Offensively, things have been bad on both fronts, with the 4-3-3 scoring at a rate that would have eclipsed even the historically bad Colorado Rapids offence, which would have put them last with their 31 goal pace, while the 3-5-2 does a little better with its 43 goals, which still puts them at second-to-last in 2018. 

Standings-wise, things are not much better, with the 4-3-3’s 37 points putting them 18th in the league (out of 23 last-year), while the 3-5-2’s 25 points would have put them second-to-last, only ahead of the historically bad San Jose by 4 points. They do not sniff the playoffs in either case, with the Western Conference line being 49 points last season, but the 4-3-3’s 12 point increase over the 3-5-2 is certainly positive to note. 

Advanced Stats:

Lucas Venuto would benefit immensely from a move to a 4-3-3

Moving onto some more advanced statistics, things continue to look interesting. Starting off with ball retention, the Caps keep around 49% possession with the 4-3-3, compared to 41% with the 3-5-2. With Dos Santos preaching a modern possession-based style since the beginning of the season, to see that regression is tough, especially considering the Caps have gone with the 3 defender formations for 6 of their last 8, which means that the Caps have been falling off as of late, which is concerning considering their status as a rebuilding team. 

In terms of passing stats, the 4-3-3 also takes the lead, as the Caps attempt both more passes on average(472 to 396) and complete them at a better rate (81.5% to 78.8%). They also create more chances through key passes (8.38 to 6), and turn them into shots more often, as they take 3 more shots a game in the 4-3-3 (12.15 to 9).

Compared to league averages up to date as of July 15th, their possession stats with the 4-3-3 would rank 14th out of 24th this year, whereas with the 3-5-2 it would have them dead-last. While it can be expected at times, with the 3-5-2 being used on the road to soak up chances, good teams usually occupy a decent amount of possession wherever they play, making the discrepancy a bit concerning.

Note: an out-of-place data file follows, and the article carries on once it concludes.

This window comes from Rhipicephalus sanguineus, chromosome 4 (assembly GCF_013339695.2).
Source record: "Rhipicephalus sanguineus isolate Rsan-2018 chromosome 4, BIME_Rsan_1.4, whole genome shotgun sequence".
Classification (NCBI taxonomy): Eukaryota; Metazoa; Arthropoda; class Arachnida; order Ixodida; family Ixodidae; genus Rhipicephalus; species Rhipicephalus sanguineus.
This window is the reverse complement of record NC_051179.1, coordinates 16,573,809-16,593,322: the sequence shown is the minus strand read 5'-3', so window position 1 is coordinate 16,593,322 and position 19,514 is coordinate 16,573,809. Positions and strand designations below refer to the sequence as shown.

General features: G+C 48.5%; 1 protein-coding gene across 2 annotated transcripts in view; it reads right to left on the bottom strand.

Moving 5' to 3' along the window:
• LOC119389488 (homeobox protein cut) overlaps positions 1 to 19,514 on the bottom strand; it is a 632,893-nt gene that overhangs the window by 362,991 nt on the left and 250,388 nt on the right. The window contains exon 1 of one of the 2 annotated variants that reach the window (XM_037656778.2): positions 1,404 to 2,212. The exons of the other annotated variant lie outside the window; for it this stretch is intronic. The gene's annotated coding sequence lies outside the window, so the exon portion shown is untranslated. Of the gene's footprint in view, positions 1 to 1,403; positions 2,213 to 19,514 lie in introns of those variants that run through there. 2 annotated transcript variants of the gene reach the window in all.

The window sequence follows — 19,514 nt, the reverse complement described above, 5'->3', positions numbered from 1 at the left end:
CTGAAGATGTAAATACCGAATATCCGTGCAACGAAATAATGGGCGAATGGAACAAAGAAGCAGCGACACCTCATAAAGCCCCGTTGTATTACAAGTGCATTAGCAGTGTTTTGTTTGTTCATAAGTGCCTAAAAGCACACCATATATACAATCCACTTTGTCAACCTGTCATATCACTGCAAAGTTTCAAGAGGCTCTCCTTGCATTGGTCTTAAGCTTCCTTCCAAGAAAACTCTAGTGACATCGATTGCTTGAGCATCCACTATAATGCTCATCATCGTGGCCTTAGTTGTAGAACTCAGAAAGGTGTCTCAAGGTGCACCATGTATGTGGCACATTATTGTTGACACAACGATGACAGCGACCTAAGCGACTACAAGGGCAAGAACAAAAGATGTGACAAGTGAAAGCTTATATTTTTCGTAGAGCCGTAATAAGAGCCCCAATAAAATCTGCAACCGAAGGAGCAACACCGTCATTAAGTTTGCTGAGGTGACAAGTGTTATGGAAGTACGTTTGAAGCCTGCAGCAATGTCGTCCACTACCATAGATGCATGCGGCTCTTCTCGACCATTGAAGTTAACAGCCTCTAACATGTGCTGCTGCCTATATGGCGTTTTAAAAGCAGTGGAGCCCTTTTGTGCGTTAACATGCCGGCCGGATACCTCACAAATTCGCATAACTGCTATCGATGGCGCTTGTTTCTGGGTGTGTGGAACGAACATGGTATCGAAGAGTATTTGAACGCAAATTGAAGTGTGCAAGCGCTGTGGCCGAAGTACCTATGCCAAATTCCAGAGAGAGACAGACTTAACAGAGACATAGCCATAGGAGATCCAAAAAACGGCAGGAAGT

For passing stats, their pass percentage with the 4-3-3 would rank them 8th in that category, while the 3-5-2 would have them 20th, a stark 12 place difference. For key passes, the 8.38/game rate with the 4-3-3 would rank them 21st, while with the 6 with the 3-5-2 would be last by 2.5 key passes (which not coincidentally is the position they currently occupy). 

In terms of shot creation, the 4-3-3 would have them 17th, while the 3-5-2 would have them in last as well. While shot creation can be suspect, as it can be skewed by a poor shot selection, teams that get the ball to the net usually get more goals, provided they can combine their ability to get the ball to the net with the ability to generate key passes and the ability to retain the ball fairly well, which the Caps were a bit all over the map for.  

What is most surprising in the statistical analysis is how the 4-3-3 seems to lead in nearly every metric except goals for, as the Caps seemed to do pretty well for themselves as of late in the 3-5-2, at least when it came to the eye test. There is definitely cause for concern, as the drop-off from the early-season 4-3-3 to the 3-5-2 as of late should be worrying, as a team that is trying to grow as the Caps have should not be falling off midseason, especially when they have tasked this season as a year to build off of the fundamental values of a more entertaining brand of football.